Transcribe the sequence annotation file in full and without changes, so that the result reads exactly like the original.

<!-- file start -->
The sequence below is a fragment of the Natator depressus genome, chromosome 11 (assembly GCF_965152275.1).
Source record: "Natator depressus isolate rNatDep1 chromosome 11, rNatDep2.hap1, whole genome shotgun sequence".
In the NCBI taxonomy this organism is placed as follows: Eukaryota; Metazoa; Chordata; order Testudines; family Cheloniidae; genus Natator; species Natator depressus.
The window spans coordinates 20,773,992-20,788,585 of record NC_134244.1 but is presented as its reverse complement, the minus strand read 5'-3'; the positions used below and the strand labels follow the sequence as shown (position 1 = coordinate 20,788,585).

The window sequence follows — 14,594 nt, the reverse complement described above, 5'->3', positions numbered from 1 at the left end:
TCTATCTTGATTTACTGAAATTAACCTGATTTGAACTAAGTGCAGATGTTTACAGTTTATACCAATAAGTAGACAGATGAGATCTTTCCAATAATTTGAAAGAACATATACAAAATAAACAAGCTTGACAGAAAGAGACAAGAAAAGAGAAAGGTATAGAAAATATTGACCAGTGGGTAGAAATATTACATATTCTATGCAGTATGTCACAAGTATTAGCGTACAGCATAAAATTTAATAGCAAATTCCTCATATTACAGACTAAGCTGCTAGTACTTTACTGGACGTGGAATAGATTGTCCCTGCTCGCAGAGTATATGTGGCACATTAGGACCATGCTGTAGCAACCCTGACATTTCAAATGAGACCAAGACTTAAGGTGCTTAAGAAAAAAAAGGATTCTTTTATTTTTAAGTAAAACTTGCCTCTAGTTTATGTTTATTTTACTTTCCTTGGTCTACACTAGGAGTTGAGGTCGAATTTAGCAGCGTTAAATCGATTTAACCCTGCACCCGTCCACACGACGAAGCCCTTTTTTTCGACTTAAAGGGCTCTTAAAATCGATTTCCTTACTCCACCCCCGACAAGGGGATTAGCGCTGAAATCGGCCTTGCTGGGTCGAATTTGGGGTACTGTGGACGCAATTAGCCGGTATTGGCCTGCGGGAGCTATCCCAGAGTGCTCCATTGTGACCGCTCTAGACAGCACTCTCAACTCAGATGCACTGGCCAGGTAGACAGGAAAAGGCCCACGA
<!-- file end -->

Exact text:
The sequence below is a fragment of the Natator depressus genome, chromosome 11 (assembly GCF_965152275.1).
Source record: "Natator depressus isolate rNatDep1 chromosome 11, rNatDep2.hap1, whole genome shotgun sequence".
In the NCBI taxonomy this organism is placed as follows: Eukaryota; Metazoa; Chordata; order Testudines; family Cheloniidae; genus Natator; species Natator depressus.
The window spans coordinates 20,773,992-20,788,585 of record NC_134244.1 but is presented as its reverse complement, the minus strand read 5'-3'; the positions used below and the strand labels follow the sequence as shown (position 1 = coordinate 20,788,585).

The window sequence follows — 14,594 nt, the reverse complement described above, 5'->3', positions numbered from 1 at the left end:
TCTATCTTGATTTACTGAAATTAACCTGATTTGAACTAAGTGCAGATGTTTACAGTTTATACCAATAAGTAGACAGATGAGATCTTTCCAATAATTTGAAAGAACATATACAAAATAAACAAGCTTGACAGAAAGAGACAAGAAAAGAGAAAGGTATAGAAAATATTGACCAGTGGGTAGAAATATTACATATTCTATGCAGTATGTCACAAGTATTAGCGTACAGCATAAAATTTAATAGCAAATTCCTCATATTACAGACTAAGCTGCTAGTACTTTACTGGACGTGGAATAGATTGTCCCTGCTCGCAGAGTATATGTGGCACATTAGGACCATGCTGTAGCAACCCTGACATTTCAAATGAGACCAAGACTTAAGGTGCTTAAGAAAAAAAAGGATTCTTTTATTTTTAAGTAAAACTTGCCTCTAGTTTATGTTTATTTTACTTTCCTTGGTCTACACTAGGAGTTGAGGTCGAATTTAGCAGCGTTAAATCGATTTAACCCTGCACCCGTCCACACGACGAAGCCCTTTTTTTCGACTTAAAGGGCTCTTAAAATCGATTTCCTTACTCCACCCCCGACAAGGGGATTAGCGCTGAAATCGGCCTTGCTGGGTCGAATTTGGGGTACTGTGGACGCAATTAGCCGGTATTGGCCTGCGGGAGCTATCCCAGAGTGCTCCATTGTGACCGCTCTAGACAGCACTCTCAACTCAGATGCACTGGCCAGGTAGACAGGAAAAGGCCCACGA